Tracy recently posted…Green Beans, Butter & Fear, or What I’ve Learned from My DogMy Profile

    • Carol Tice says:

      Sounds like you’re able to follow up in a healthy way and it works for you…so that’s great.

      I just find too many writers get way overinvested in waiting and seeing, and then they feel like they want to follow up because they can’t stand the suspense anymore, and it’s all just emotionally negative.

      If it is something that’s quick and easy for you and doesn’t take up your head space, and you get gigs from it, then that’s YOUR proven freelance follow-up system. 😉

  11. Kadee says:

    Hi Carole – I really enjoyed this article. I’ve never done much follow-up either though I felt (from status quo) that I was “doing it wrong” b/c I didn’t bother with the follow up. I’m so glad to hear from someone as successful as you doesn’t follow up either. It just doesn’t feel natural to me.

    I see that you said you use Word to remind yourself who you pitched and when. Out of curiosity, do you use any other relationship management software? I’ve been looking for something other than an Excel doc that I can keep track of this stuff and remember conversations, etc.

    Thanks!

    Kadee

    • Carol Tice says:

      I really don’t! I’m a very low-tech person. My joke is my next blog will be called “The Last Adopter,” because I never want to try any new gadgets or software. Would prefer the contenders duke it out and then someone tells me which one ended up being best.

      Remember that I started writing in the era of Selectric typewriters and intranets being the only email! So it’s just not something I’m naturally born to, to use a piece of software for tracking relationships. I still own a physical rolodex, too. 😉

  12. HeatherL says:

    I totally disagree. I don’t wait at all, but I follow up with all my pitches after two weeks and I’ve gotten more assignments after that follow up than I do with the first pitch. I’d be broke if I didn’t follow up.

  13. Willi Morris says:

    I like following up, because it also helps me keep track of what pitches I send where, but I liked the idea from the last blog post about using Excel. I did that for regular jobs, querying is no different!

    I have had following up work a lot, but for the most part it ends up being a reminder that they never responded, and I get sad. Definitely not worth feeling let down or rejected.
    Willi Morris recently posted…How to Begin Your Freelance Life: My Story – Part 4My Profile

  14. Rae says:

    What about queries that would be suitable for multiple magazines? I’m not sure what’s good to do as far as simultaneous submissions go, but if I have a query for something fairly timely, should I send it to three magazines or wait a month before sending it somewhere else or just forget about it and come up with different story ideas?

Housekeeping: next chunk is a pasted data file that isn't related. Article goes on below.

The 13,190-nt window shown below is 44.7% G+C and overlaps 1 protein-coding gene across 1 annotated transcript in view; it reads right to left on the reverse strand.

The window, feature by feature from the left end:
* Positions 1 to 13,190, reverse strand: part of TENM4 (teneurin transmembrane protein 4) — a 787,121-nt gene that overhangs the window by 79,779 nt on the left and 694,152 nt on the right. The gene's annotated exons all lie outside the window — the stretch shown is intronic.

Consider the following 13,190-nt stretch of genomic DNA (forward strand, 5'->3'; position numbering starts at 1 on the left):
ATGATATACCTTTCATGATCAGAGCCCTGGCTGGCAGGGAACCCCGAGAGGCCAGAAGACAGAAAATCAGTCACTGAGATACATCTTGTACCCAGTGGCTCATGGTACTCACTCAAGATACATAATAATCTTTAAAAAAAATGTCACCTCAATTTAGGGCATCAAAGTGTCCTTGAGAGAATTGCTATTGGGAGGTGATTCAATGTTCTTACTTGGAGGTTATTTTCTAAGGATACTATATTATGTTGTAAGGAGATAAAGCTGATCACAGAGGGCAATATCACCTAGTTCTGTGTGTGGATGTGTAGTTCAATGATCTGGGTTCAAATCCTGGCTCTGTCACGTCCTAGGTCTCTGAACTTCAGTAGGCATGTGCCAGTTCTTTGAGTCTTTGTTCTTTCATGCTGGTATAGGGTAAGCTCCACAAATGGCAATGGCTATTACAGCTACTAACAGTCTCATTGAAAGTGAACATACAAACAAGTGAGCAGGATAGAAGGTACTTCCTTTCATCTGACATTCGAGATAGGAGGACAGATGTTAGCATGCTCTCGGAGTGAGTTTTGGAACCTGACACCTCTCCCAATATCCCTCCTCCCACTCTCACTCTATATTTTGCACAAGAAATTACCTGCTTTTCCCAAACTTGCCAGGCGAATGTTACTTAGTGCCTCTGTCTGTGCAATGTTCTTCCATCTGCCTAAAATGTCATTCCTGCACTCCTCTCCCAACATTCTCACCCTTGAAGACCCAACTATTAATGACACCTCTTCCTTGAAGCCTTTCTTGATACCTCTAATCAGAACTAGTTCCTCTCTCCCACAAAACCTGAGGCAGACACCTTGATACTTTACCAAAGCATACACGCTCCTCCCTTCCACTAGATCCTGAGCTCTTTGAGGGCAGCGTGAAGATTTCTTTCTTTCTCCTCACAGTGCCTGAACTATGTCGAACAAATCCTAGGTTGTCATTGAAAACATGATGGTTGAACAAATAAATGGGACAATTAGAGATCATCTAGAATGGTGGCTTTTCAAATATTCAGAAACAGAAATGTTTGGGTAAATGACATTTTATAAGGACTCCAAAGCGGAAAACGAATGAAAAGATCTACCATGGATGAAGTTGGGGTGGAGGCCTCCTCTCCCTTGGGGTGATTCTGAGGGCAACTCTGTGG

15. Lisa Baker says:

    I’m still experimenting with my follow up method, but when I do follow up, I always do it with a new pitch. So my email says something like, “Hey, I sent you a pitch a month ago, and I’ve pasted it below in case you want to look at it again, but also, here’s a new pitch I think would be great for your publication!” And really in my mind, the point isn’t really to follow up on the previous pitch but just to show them I’m not a one-hit wonder and that I have lots more ideas where that came from. 🙂

  16. Everyone has their own system, I would say, depending on their personality type and personal preferences, but I would have to say I agree with yours. The only time I would follow up is if I truly, honestly believed there was a ‘direct fit’ with the editors needs, and perhaps they may have missed something. But otherwise, follow ups can be perceived by the editors as ‘annoying’ or ‘here she goes again’. I guess if following up is part of your system, then it would have to be very tactful, as to ensure you’re not spamming and damning.

  17. I welcome any validation for the principle of not following up; besides the emotional stress, most systems are a lot of time and bother, period. One possible exception: I know of a few who have been highly successful by adopting a two- or three-part approach: first a letter of introduction saying the proposal/query will follow in a week, and sometimes (I wouldn’t recommend this with publishing house editors, but many businesses respond well to it) sending that second package with a “will telephone on Wednesday next week” note. The problem with most follow-up is it doesn’t say anything NEW, and writing just to ask “Did[n’t] you get my query?” does sound rather like groveling.

    I do have a couple of questions:
    1. What about following up with “pure network” contacts–the ones you don’t expect to hire you themselves, but may meet someone who could? I know business owners who swear by sending a handwritten note and an invitation for coffee to every new contact they make.
    2. How long should you wait before pitching a “no-response” editor again (I assume with a different idea most times)? What if (it does happen) you suspect you made a bad first impression, and would rather the editor NOT remember you?
    Katherine Swarts recently posted…Confused and MisusedMy Profile

    • Carol Tice says:

      Hi Katherine —

      I think networking is different from pitching an editor. If you don’t follow up, I don’t know how you’re building the relationship!

      On #2, you know, once again, I’ve never kept track! I pitched them again if I had another idea for them, as it came up. I don’t think of ‘no response’ as meaning anything.